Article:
Illinois, for instance, allows deductions for $20,000 in contributions a year per beneficiary to 529 plans, while Pennsylvania allows $28,000. Colorado, New Mexico, South Carolina and West Virginia have broader tax loopholes: all 529 contributions are fully deductible, so participants’ entire private school tuition could be free of state tax.

States without income taxes, like Senator Ted Cruz’s home state, Texas, have no state income tax deductions for contributions to 529 plans so as not to interfere with their state taxing sovereignty.

The second blow to state education funding would come from the new federal cap on the deductibility of state and local tax payments. Public schools are primarily funded by state and local taxes, partly by local property taxes, and partly by the state, often through income taxes. When districts are too poor to raise enough property taxes to fund schools, the state contributes funds to even the scales with wealthier districts.

Expanding 529 plans to deliver state deductions to private school families will erode the tax base that funds public schools, affecting high-poverty schools the most. By limiting state and local tax deductions at the same time, Republicans would make it harder for states and cities to raise taxes to make up for those shortfalls.


The American journey to "high speed" rail has been a crawl compared to that of the rest of the world. In addition to the fact that service around the world, especially in Europe, is a much more common and reliable experience, the last year has not been a good one for U.S. high-speed service. Whether it's the Northeast Corridor's relatively slow Acela service between Boston and DC or the recent accident on new service between Seattle and Portland on the West Coast, it has not been an auspicious environment for high-speed rail.
Nonetheless, the municipal market moves closer to being at the center of the issue in 2018 through two primary projects making their way through development.


This high-speed rail project connecting Orlando and Miami, expected to have operating speeds between 79 and 125 mph, the project hit a major milestone with FRA signing the Record of Decision, the final step in the environmental review process. The privately funded Brightline project used $600 million in private activity bonds to fund the construction of the first phase of its planned service between Miami and Orlando at the southern end of the line.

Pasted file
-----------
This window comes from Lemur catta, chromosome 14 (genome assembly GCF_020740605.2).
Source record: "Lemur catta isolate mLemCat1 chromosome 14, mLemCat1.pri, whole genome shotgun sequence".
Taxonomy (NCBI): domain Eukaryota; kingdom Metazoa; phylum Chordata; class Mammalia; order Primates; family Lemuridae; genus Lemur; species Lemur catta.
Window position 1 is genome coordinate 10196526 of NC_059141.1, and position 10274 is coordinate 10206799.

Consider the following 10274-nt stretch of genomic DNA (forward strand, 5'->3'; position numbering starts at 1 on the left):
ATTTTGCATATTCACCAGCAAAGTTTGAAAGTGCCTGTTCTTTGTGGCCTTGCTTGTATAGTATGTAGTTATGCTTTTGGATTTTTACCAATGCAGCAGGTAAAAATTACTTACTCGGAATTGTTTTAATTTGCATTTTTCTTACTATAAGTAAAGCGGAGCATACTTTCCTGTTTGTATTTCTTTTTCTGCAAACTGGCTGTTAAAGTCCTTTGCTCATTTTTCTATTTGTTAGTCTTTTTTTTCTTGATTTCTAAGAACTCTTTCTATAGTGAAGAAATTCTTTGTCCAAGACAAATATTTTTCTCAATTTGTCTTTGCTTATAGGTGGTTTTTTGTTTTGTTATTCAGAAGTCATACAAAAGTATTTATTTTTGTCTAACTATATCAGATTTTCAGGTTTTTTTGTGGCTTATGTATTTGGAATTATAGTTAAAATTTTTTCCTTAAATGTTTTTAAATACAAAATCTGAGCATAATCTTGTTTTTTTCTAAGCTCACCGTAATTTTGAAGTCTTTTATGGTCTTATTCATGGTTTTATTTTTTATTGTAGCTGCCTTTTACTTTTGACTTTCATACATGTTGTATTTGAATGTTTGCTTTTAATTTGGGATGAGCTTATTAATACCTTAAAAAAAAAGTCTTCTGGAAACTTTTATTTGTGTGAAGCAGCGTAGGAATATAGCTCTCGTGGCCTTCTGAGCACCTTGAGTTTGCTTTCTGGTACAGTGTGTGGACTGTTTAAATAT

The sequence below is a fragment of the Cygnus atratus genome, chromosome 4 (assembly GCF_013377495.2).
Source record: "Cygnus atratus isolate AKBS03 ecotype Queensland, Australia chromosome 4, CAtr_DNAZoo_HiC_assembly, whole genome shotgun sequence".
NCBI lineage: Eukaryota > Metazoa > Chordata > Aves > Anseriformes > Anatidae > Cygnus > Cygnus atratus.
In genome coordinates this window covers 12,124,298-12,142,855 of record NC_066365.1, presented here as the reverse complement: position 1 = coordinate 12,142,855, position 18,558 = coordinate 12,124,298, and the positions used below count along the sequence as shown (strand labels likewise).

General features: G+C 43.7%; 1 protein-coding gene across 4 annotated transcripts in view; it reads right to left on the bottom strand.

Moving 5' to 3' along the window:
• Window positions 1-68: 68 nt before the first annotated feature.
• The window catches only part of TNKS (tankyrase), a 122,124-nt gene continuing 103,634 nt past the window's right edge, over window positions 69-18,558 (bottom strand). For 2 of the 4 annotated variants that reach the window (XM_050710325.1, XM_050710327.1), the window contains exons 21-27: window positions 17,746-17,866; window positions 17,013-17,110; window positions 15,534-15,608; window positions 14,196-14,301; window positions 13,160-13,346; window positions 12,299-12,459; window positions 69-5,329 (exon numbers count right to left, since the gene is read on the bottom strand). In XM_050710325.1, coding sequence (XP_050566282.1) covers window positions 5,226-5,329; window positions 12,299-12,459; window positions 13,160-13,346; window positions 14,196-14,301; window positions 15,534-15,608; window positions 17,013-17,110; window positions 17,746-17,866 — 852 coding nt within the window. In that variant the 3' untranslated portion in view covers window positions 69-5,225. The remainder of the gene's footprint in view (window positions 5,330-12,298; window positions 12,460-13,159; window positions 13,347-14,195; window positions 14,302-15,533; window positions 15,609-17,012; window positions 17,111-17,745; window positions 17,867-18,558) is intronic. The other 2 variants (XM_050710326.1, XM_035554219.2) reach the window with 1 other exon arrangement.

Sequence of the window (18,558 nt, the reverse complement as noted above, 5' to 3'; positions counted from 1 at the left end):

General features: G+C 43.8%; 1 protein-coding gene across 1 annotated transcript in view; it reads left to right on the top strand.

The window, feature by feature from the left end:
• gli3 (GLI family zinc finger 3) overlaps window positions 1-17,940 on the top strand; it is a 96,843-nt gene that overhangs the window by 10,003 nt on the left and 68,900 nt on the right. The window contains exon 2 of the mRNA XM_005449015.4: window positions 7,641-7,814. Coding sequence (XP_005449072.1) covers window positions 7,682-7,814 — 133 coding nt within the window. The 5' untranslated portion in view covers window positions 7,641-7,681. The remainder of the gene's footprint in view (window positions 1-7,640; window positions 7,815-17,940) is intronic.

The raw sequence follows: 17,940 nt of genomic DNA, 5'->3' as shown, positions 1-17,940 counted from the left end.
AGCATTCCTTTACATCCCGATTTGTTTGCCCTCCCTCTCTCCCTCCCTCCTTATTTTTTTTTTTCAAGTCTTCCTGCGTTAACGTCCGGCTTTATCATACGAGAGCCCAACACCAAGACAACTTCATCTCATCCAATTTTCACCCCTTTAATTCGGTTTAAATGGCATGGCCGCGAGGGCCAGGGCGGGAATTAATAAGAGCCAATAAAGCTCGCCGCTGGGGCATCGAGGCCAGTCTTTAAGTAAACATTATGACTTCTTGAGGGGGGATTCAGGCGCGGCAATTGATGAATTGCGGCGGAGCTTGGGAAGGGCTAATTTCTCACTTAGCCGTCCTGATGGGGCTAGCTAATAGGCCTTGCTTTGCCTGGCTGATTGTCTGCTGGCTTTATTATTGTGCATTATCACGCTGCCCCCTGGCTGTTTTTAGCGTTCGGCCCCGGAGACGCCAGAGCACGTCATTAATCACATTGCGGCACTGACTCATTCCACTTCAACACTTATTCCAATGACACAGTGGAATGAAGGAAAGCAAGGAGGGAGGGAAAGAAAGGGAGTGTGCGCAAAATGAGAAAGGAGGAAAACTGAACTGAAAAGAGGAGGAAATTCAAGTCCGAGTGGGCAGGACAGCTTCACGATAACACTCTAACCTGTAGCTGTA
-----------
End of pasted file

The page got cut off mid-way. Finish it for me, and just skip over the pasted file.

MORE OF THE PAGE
Service is slated to begin between Fort Lauderdale and West Palm Beach in the next few months.

Brightline plans to begin the second phase of construction of the line to Orlando in early 2018, when they plan to finalize the design for the rail infrastructure and the vehicle maintenance facility at Orlando International Airport. In the interim, Brightline, a subsidiary of All Aboard Florida, said that the U.S. Department of Transportation approved a $1.15 billion private activity bond allocation for Phase 2 of the project from West Palm Beach to Orlando. A notice of the record of decision will soon appear in the Federal Register, beginning a 150-day period during which legal challenges can be filed, according to the USDOT.
A proposed bill, known as the Florida High-Speed Passenger Rail Safety Act would impose new regulations on trains operating at speeds of 80 mph or more, including making their owners responsible for installing safety measures and covering the cost of rail crossing maintenance. It would also require additional safety features for pedestrian crossings. Another proposed bill would make a high-speed rail system operator solely responsible for all maintenance costs associated with the safety equipment installed at public railroad highway-grade and pedestrian crossings. The measure also states that no government would be responsible for costs associated with the maintenance necessary to operate a high-speed passenger rail system unless the governmental entity “expressly consents in writing.”

Also near year end, DOT green-lighted the environmental impact statement review for another privately funded high-speed rail line, the Texas Central Railway, to operate within a "fully sealed" 240-mile corridor between Dallas and Houston -- a trip they say will take 90 minutes. FRA will hold 10 public hearings during a 60-day public comment period, which begins when the draft environmental impact statement is published in the Federal Register.